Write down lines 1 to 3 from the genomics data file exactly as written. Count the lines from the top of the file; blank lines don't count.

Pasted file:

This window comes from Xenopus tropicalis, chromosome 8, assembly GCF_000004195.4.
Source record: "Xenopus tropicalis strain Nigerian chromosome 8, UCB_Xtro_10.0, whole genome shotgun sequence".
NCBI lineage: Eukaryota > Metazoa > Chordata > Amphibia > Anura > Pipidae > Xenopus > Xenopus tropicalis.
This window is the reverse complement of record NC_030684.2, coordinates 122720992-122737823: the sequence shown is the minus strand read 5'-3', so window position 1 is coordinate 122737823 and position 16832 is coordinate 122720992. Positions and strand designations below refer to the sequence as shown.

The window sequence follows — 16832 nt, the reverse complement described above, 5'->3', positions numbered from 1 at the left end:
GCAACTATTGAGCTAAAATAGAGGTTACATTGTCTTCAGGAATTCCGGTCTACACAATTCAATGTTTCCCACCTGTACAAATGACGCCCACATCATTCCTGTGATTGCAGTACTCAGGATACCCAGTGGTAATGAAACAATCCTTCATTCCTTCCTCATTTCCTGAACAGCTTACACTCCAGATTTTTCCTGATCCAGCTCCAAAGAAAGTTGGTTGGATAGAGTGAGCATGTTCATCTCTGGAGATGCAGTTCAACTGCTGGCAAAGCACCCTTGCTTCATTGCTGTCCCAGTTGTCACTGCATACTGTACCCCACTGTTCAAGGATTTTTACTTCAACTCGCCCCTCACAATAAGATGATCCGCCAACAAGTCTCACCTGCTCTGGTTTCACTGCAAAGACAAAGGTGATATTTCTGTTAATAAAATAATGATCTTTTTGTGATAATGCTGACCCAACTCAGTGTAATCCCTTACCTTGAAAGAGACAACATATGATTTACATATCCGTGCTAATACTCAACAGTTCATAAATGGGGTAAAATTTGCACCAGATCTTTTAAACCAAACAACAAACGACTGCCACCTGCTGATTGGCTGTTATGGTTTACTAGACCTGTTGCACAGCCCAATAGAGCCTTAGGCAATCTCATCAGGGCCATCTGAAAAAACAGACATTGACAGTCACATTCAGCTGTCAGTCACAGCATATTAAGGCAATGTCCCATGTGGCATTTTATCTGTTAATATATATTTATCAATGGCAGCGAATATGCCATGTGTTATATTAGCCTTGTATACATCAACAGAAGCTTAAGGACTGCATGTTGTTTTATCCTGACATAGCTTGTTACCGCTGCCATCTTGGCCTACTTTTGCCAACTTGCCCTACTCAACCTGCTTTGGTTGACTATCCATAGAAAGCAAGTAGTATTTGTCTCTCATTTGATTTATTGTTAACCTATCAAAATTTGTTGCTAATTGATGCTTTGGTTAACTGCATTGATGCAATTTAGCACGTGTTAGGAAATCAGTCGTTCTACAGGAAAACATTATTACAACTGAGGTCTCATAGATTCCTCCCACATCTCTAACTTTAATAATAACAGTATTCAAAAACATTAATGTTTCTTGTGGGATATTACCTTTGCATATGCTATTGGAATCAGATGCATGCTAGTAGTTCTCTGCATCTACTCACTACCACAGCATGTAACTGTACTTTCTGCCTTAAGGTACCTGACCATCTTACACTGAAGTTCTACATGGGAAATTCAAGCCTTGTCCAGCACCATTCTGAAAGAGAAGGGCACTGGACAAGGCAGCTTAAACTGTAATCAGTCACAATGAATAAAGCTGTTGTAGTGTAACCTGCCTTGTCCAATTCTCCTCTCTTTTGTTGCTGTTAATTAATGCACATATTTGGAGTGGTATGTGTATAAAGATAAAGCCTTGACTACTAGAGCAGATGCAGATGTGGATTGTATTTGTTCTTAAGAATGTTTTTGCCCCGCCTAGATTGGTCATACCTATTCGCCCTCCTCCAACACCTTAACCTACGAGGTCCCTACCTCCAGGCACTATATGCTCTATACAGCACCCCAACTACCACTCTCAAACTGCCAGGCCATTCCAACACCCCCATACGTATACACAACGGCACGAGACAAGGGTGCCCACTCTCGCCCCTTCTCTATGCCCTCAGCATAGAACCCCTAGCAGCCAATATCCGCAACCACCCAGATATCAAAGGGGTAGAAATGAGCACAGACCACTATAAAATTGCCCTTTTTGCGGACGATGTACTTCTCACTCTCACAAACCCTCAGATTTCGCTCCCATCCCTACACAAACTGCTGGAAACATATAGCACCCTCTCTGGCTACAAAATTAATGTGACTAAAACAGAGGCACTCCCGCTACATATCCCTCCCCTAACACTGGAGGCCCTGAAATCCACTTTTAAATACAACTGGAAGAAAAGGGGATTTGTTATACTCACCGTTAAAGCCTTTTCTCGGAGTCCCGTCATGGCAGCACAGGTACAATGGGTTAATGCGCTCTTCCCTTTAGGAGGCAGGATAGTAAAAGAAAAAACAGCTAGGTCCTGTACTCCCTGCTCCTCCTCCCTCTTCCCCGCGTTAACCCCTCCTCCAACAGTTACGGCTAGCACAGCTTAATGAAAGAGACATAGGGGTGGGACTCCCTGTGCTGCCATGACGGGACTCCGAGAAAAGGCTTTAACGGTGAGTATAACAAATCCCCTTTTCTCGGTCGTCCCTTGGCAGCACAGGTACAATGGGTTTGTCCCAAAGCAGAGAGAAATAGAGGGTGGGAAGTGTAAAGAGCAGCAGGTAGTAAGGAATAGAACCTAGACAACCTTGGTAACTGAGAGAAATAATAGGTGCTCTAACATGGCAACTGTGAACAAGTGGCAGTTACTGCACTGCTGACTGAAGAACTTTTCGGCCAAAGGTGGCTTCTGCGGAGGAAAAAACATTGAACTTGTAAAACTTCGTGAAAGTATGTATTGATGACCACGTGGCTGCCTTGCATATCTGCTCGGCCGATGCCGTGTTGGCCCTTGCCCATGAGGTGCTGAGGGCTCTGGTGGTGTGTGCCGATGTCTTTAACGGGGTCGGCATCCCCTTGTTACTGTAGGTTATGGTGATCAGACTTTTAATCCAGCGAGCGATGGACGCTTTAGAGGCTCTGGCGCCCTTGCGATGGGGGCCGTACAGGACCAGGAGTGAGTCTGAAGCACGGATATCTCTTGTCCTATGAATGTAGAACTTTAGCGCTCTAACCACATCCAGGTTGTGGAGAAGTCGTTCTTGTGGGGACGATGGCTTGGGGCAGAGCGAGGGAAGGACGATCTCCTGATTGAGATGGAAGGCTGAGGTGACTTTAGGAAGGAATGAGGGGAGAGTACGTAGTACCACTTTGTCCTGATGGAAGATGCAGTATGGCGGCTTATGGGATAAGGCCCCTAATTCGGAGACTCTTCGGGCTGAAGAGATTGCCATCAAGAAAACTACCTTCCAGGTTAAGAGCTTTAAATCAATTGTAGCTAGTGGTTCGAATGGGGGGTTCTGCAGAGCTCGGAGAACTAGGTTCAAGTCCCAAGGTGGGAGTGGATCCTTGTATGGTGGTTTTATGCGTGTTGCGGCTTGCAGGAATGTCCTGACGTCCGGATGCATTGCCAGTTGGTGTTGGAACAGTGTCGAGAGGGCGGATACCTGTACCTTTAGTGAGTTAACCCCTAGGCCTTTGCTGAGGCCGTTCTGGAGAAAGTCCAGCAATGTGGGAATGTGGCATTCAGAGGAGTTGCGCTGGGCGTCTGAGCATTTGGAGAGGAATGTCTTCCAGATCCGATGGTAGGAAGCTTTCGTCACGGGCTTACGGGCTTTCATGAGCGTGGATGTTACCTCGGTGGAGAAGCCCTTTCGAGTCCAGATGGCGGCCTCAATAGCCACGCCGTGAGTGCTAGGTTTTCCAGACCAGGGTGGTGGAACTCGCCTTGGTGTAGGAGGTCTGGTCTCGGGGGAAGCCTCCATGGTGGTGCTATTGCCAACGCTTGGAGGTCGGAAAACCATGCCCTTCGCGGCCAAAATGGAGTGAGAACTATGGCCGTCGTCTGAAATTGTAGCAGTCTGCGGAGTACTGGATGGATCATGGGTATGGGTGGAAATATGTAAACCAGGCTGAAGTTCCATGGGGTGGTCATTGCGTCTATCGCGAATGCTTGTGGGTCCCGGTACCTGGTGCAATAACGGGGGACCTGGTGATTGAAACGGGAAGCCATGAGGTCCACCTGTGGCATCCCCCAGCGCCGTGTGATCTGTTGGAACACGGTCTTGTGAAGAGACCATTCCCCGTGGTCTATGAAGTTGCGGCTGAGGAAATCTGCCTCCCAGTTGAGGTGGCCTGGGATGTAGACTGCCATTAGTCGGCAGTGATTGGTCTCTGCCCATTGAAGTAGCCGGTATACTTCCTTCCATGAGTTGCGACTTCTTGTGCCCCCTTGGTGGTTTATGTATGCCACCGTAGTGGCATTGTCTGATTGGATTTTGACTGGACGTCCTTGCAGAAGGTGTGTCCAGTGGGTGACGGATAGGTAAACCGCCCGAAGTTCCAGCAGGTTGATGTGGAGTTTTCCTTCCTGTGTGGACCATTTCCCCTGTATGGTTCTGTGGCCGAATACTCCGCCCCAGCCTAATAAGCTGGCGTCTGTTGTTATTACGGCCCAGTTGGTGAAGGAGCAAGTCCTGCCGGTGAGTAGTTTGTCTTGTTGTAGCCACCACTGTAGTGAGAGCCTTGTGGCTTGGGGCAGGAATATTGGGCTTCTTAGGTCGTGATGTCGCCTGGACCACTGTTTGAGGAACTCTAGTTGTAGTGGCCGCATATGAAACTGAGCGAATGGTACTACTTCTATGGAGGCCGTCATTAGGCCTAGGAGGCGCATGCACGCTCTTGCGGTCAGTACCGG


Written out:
This window comes from Xenopus tropicalis, chromosome 8, assembly GCF_000004195.4.
Source record: "Xenopus tropicalis strain Nigerian chromosome 8, UCB_Xtro_10.0, whole genome shotgun sequence".
NCBI lineage: Eukaryota > Metazoa > Chordata > Amphibia > Anura > Pipidae > Xenopus > Xenopus tropicalis.